Weighing Hypospadias Surgery Against Circumcision
As far as congenital conditions (also known as birth defects) go, hypospadias is relatively benign. It is a non-life-threatening condition in which the opening of the urethra on a boy’s penis is located not at the tip but instead on the underside. The urethral opening can also appear farther down the shaft of the penis, on the scrotum or even on the perineum, in rare cases.
Even though it doesn’t pose an immediate threat to a baby’s well-being, hypospadias can still cause difficulty for new parents, who suddenly find themselves facing questions they never anticipated. In particular, making a decision about when, or even if, they can circumcise their baby can be distressing for already overwhelmed new parents.
We'll take a closer look at the risks of circumcision for babies with hypospadias, but first, a little background.
Hypospadias is relatively common, and sometimes physicians and parents opt to leave it as is, depending on where the urethral opening is located. However, it can cause complications down the road.
Boys with uncorrected hypospadias may have to sit down to urinate, for instance, and the opening may be difficult to keep clean and free from infection. In terms of fathering children, if the urethral opening is too far down the penis shaft, an adult man with uncorrected hypospadias may have difficulty directing his semen into his partner’s vagina.
Other complications can include:
- A downward curve of the penis (called chordee)
- Painful erections and intercourse
- A hooded appearance, since only the top half of the penis may be covered by the foreskin
- Atypical spraying during urination
Risk factors for hypospadias
The exact cause of hypospadias isn’t known, but certain risk factors come into play, including:
- Family history and genetics
- Maternal age over 35 and maternal obesity
- Environmental factors (suspected but not proved) including certain hormones, pesticides and industrial chemicals
- Fertility treatments
The possibility of circumcision
A circumcision usually takes place within 24 to 72 hours of birth. However, medical institutions such as the Centers for Disease Control and Prevention recommend holding off on circumcision for babies with hypospadias, as the foreskin might be needed for hypospadias repairs.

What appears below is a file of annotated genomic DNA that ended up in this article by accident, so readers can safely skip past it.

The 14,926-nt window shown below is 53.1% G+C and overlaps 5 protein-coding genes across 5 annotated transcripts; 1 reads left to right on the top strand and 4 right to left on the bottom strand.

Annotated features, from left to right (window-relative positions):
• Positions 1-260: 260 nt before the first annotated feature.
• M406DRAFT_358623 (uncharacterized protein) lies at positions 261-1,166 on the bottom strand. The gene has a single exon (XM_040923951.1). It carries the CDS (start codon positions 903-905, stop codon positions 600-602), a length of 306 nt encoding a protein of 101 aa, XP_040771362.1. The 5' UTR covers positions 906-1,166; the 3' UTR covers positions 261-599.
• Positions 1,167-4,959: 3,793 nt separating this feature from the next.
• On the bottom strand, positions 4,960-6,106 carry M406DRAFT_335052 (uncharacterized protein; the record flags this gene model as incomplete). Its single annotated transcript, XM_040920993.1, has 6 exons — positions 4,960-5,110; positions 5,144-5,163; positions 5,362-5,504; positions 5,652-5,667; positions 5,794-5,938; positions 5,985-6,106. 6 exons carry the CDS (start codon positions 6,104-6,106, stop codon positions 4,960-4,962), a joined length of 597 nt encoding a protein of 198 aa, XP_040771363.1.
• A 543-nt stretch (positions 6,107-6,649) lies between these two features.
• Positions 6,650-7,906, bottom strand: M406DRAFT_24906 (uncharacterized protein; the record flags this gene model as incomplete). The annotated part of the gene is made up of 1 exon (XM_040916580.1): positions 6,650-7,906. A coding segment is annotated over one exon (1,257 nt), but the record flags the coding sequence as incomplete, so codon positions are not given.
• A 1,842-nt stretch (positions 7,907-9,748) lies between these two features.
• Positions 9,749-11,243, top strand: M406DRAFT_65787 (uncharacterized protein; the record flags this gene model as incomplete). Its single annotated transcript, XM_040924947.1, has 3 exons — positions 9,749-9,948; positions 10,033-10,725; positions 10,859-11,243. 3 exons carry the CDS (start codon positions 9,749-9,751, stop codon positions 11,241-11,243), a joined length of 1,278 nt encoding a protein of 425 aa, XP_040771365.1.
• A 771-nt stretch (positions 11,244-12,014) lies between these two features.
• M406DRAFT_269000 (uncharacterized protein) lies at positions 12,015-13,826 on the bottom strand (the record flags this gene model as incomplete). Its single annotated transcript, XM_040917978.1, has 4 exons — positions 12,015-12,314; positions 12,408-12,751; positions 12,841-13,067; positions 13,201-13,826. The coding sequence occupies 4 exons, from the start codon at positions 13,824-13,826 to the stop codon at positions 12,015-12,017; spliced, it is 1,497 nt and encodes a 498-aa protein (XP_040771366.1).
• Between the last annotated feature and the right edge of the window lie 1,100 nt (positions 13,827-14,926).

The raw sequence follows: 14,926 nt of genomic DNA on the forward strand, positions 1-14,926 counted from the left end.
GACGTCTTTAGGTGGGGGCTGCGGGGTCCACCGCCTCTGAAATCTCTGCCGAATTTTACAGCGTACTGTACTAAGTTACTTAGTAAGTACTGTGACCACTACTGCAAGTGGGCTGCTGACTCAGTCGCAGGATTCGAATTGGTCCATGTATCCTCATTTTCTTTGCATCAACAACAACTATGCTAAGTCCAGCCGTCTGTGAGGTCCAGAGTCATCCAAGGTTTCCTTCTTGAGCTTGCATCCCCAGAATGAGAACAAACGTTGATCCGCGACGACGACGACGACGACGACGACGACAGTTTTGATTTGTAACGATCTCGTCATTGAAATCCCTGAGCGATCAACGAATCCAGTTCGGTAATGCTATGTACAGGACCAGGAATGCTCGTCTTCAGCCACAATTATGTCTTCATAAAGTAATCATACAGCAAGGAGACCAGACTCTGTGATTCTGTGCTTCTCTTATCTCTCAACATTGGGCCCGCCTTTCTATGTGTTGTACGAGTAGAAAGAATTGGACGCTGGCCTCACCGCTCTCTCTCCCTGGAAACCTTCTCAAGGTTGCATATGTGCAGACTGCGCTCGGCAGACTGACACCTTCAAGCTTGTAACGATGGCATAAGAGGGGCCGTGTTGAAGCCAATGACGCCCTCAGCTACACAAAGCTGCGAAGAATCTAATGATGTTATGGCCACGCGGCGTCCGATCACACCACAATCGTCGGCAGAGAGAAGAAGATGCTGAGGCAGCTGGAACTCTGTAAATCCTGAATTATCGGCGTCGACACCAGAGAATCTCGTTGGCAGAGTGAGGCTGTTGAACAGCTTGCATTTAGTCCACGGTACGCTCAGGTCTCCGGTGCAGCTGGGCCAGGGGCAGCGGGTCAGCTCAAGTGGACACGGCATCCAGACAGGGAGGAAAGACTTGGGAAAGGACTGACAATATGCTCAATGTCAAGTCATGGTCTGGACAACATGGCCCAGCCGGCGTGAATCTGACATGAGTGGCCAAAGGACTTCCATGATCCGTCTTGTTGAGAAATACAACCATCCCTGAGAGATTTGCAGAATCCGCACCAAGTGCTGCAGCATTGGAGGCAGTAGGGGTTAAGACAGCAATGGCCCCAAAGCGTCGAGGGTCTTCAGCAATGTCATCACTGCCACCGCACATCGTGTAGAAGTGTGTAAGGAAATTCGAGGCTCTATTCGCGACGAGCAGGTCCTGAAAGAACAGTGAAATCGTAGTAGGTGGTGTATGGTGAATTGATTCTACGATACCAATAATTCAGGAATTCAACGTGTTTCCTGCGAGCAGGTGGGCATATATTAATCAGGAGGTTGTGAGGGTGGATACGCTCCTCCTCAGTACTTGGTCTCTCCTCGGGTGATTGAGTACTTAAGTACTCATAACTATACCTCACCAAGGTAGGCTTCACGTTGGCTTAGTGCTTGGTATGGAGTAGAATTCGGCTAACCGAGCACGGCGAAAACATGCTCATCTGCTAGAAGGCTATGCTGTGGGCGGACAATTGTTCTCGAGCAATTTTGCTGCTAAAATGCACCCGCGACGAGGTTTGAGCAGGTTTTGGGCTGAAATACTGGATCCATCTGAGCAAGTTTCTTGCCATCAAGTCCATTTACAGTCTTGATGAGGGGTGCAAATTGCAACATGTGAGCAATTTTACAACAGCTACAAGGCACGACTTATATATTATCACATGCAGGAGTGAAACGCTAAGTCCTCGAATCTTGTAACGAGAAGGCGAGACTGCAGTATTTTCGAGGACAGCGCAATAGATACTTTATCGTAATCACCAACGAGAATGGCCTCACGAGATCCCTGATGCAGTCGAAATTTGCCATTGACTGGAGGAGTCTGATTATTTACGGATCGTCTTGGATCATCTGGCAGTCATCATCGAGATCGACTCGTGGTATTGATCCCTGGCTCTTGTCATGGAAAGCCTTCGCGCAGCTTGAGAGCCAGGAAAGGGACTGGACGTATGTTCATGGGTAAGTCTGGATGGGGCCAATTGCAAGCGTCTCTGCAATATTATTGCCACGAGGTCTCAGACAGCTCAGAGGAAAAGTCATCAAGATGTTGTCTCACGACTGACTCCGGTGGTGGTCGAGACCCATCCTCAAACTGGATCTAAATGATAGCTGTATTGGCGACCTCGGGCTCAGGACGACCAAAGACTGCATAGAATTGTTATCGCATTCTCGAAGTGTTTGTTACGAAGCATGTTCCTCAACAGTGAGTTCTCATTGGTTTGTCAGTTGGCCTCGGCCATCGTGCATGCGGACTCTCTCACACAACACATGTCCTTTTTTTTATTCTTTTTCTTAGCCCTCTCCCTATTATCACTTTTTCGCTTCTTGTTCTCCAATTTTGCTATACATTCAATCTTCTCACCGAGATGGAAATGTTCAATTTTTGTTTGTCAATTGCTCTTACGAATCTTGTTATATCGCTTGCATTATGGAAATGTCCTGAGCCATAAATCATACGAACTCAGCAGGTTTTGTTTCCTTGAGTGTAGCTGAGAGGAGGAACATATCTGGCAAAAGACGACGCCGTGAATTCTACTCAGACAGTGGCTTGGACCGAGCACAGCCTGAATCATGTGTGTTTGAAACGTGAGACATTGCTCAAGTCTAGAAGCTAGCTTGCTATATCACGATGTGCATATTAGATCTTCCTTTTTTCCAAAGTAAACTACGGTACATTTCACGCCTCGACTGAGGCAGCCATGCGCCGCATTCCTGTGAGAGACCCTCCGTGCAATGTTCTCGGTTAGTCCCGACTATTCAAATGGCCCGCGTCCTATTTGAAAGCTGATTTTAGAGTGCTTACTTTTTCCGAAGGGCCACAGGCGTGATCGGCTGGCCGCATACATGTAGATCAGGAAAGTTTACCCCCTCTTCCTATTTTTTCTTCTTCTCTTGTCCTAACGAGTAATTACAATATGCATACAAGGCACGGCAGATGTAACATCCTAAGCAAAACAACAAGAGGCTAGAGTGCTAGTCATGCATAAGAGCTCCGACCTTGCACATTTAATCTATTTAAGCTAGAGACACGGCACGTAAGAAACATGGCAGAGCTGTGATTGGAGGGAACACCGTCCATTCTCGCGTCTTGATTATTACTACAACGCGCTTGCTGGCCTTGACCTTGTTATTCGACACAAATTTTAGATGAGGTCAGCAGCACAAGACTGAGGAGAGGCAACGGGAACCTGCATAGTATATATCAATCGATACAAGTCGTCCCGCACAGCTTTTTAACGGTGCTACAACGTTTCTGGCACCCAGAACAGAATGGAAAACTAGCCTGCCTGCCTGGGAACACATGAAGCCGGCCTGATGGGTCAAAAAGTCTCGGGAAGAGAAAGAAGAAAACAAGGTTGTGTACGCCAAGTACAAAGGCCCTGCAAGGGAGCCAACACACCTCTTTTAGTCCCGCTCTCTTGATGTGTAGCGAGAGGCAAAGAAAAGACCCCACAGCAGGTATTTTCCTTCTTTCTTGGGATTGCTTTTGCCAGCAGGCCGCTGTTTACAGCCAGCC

If circumcision is important to you, then arrange an immediate consultation with a pediatric urologist, who can talk with you about acceptable ways of performing a circumcision while also preserving skin that can be used in a later reconstruction.
Another factor that might enter into the decision to circumcise is that the atypical foreskin often associated with hypospadias may not be compatible with the devices used to perform a circumcision.
Doctors recommend repairing hypospadias when the baby is between 3 and 18 months old. Circumcision normally takes place within 72 hours of a baby being born, so waiting until after a hypospadias repair to circumcise creates a delay that can be upsetting for parents with strong religious convictions toward circumcision.
But given the conflicting recommendations about preserving the foreskin (our expert highly recommends it), studies that show the foreskin may not even be necessary to perform the repair, and the wild variation in how hypospadias presents for each child, it’s nearly impossible to make a blanket recommendation about whether or when to circumcise a baby with hypospadias.
The best approach is to closely consult with your physician, get a second or even a third opinion from a pediatric urologist, and weigh the risk factors against the strength of your desire to have your child circumcised quickly.
Hypospadias might seem troubling to new parents for a variety of reasons, but at the end of the day, it’s a relatively benign and repairable condition that poses no long-term health threats to your child.
Many doctors will recommend not having the child circumcised. If circumcision for your child is too important to pass on, however, you need to have a prompt consultation with a pediatric urologist to discuss your concerns. The good news is your child has a good prognosis to live a full, rich life no matter your decision.